Check out this great new blog by a blogger from Dubai. He posts really cool ads and photos with some very insightful analysis. I already added him to my blogroll and suggest you do the same. The blog really rocks.

As a feminist, I find this completely insulting: “On Monday, after a number of women complained of “overly aggressive” men dominating events, OWS has, for the first time, instigated a series of female-led meetings where only women can speak.” I don’t need a group of people to be silenced for their physiology in order to have a voice. Bleh, how disgusting.

A very insightful post on the differences between Christianity and Buddhism.

Israeli propaganda machine has really gone off the deep end. It’s very sad to see how unbridled nationalistic hysteria drives a country to self-destruct.

About these ads

80 comments on “Sunday Link Encyclopedia and Self-Promotion

  1. Miriam :

    I would absolutely love to hear some university professors’ opinions on this, because right now all I’ve got are butthurt college kids crying that I’m being unfair.

    Dead right it’s being unfair, and if you were my student, I’d give you an F.

    Nowhere do you define what the “Greek system” is.

    Are you talking about Greek debt vis-a-vis the Eurozone (which is pretty topical right now)?

    Or are you talking about the “Hellenic Communities” established by Greeks in diaspora (where I think some of your criticisms apply, though it is unfair to tar all Greeks with the same brush)?

    Or are you on about something else?

    If you don’t define what it is your talking about, your criticisms are unfair and meaningless.

    • Greek life: sororities and fraternities. They’re all named using Greek letters–hence the “Greek” in Greek life, the Greek system, etc.

      I thought it was obvious from the first paragraph, when she writes that she once feared social ostracism at college due to her perspectives on this matter.

      Keeping this in mind, what exactly makes her criticisms unfair and meaningless? Her points are valid and her observations at Northwestern can be repeated by other students elsewhere.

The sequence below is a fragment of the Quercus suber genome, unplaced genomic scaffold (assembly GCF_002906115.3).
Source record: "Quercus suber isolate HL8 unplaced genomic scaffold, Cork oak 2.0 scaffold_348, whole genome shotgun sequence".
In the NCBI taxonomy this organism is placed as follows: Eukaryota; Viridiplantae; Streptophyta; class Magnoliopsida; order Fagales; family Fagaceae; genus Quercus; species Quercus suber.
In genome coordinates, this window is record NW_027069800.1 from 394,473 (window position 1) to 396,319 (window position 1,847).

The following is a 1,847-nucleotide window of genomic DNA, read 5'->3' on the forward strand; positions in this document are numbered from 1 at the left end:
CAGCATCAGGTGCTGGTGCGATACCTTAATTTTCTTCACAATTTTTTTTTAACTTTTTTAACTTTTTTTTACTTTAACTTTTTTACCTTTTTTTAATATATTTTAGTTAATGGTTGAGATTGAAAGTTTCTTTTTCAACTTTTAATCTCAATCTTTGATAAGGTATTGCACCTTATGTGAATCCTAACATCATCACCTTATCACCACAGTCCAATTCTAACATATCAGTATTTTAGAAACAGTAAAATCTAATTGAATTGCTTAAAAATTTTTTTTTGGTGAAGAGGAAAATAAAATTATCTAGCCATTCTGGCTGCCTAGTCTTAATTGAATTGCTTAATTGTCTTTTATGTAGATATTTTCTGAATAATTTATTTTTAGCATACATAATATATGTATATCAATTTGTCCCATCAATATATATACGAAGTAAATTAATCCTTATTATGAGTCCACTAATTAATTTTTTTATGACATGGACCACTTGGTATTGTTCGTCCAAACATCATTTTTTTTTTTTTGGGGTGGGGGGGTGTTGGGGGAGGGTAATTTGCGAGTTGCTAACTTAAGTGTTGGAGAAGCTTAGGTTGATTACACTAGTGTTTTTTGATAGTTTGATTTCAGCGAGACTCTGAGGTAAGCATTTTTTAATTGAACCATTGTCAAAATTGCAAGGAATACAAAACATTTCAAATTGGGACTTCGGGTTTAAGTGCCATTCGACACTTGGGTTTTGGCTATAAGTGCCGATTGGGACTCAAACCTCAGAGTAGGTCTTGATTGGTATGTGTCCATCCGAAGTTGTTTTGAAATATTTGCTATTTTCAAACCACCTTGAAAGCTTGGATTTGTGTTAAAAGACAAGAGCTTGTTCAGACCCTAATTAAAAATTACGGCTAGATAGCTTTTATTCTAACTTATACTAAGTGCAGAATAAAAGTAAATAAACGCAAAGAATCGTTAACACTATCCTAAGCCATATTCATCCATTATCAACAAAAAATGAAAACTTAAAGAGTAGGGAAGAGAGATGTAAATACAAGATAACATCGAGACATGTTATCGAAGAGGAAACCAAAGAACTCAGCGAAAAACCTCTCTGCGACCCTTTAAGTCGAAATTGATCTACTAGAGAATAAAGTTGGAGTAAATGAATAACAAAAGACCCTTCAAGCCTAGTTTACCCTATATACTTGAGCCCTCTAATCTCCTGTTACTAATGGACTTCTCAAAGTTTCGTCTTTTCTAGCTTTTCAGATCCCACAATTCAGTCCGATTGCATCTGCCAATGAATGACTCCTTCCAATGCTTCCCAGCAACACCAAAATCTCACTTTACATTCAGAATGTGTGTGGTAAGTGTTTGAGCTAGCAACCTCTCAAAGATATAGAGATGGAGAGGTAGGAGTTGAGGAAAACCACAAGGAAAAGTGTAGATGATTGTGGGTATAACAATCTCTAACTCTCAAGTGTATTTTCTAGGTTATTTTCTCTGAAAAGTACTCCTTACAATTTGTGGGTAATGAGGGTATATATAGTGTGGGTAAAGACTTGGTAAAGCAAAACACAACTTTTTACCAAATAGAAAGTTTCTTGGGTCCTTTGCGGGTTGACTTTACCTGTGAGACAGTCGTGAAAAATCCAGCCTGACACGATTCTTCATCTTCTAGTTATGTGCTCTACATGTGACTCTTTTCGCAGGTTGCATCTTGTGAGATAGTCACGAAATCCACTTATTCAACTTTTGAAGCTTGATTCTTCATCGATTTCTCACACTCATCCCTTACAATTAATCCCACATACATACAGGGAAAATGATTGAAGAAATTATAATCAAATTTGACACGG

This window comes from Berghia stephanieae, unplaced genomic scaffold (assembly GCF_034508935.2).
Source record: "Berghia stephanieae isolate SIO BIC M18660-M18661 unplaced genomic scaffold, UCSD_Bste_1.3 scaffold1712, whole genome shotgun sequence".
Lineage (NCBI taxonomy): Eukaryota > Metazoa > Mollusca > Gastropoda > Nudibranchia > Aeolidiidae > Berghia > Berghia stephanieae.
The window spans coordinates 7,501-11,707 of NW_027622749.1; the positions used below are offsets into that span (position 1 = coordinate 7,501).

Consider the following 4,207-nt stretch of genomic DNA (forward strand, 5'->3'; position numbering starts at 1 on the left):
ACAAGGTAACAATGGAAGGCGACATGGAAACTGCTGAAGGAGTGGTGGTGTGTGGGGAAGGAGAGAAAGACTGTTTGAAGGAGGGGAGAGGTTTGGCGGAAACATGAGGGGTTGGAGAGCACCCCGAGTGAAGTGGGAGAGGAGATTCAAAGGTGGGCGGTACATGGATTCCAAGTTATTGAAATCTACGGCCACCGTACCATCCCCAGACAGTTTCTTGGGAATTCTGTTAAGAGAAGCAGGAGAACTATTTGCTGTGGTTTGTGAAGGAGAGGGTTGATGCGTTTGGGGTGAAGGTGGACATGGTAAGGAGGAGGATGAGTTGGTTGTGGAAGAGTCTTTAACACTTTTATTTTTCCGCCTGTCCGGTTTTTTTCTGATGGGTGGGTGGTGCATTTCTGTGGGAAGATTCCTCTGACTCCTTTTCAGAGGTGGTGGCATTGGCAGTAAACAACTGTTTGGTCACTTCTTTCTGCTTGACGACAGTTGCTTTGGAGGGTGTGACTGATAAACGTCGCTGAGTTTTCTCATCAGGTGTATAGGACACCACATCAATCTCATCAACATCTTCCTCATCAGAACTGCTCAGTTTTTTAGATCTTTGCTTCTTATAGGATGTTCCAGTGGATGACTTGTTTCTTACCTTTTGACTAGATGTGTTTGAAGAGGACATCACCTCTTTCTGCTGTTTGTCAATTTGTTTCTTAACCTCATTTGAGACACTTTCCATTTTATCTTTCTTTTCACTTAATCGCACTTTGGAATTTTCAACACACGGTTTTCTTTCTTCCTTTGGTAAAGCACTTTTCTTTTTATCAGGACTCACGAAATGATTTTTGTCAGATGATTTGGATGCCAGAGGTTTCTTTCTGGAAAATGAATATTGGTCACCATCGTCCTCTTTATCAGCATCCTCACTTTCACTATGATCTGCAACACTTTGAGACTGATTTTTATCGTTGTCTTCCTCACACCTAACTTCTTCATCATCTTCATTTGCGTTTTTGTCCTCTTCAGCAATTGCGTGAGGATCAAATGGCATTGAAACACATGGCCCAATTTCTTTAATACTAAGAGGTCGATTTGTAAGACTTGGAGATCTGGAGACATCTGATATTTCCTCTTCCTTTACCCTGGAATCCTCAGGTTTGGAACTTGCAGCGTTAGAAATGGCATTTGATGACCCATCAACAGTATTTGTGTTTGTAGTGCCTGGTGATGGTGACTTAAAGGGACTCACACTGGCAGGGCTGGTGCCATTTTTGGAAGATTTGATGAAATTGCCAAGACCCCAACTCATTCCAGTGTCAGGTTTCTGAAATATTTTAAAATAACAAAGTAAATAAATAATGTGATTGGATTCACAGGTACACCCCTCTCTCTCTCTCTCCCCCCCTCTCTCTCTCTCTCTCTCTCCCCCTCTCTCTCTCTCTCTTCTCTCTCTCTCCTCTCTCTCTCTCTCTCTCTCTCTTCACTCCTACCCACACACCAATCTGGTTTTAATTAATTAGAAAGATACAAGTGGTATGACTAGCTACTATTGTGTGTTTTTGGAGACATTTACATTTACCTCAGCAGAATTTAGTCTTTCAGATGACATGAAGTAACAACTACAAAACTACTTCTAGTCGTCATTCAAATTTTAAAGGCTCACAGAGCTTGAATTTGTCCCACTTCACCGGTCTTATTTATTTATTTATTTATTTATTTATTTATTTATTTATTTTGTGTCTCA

• The article mentioned “Greeks”, and to most people “Greeks” are citizens of a country in Europe, or descendants of emigrants from Greece living elsewhere, as in the film My big fat Greek wedding.

        Assuming the author meant those Greek letter societies in American universities, she could at least have said so.

      • I take it that you think “common sense” is synonymous with arrogant ethnlocentric US chauvinism.

        If the previous poster was right, and what you were on about was those societies in American universities, then you could at least have said so. He I had heard of them, but I had no idea that Americans called them “Greeks”,

        Common sense tells me that Greeks are ctizens of Greece or people of Greek descent living in other countries. Expecting everyone in the world to be familiar with the esoteric culture of an American elite is the ultimate in narrow-minded chauvinism.

      • Did you somehow miss my constant usage of the words “college,” “sororities,” “fraternities,” and “students?” Don’t paint me as a “chauvinist” to justify your own inability to discern the context of what you’re reading.

        Somehow you were the ONLY commenter, whether on my blog or on my Facebook where I reposted the article, to make this error.

  2. “the completely fictitious “chronic fatigue syndrome.””

    Yeah, because this is a figment of people’s imagination.

    http://onlinelibrary.wiley.com/doi/10.1111/j.1365-2796.2011.02428.x/full

    It’s ‘fiction,’ what’s now being found in the spinal fluid of CFS patients.

    http://www.plosone.org/article/info:doi/10.1371/journal.pone.0017287

    Somebody just made it up that if you treat these people with a cancer drug like Rituximab, which destroys your immune system, that they get better.

    http://www.plosone.org/article/info%3Adoi%2F10.1371%2Fjournal.pone.0026358

    Because it’s absolutely plausible that 22 out of 23 patients will have an abnormal response to a tilt table test.

    http://jama.ama-assn.org/content/274/12/961.short

    These people are just making it all up.

    http://www.ncbi.nlm.nih.gov/pubmed/18462164

    Especially the children.

    http://www.bbc.co.uk/news/uk-scotland-tayside-central-11204884

    Don’t worry about any of these links. The information contained therein…doesn’t really matter. Only your informed opinion does.

    • For the worshippers of the magical pill, here is a news flash: on this blog we do not extol the virtues of the Big Pharma that pathologizes everything in human experience in order to make shitloads of money. There are many places where you can worship on the altar of your god of medication but this isn’t one of them.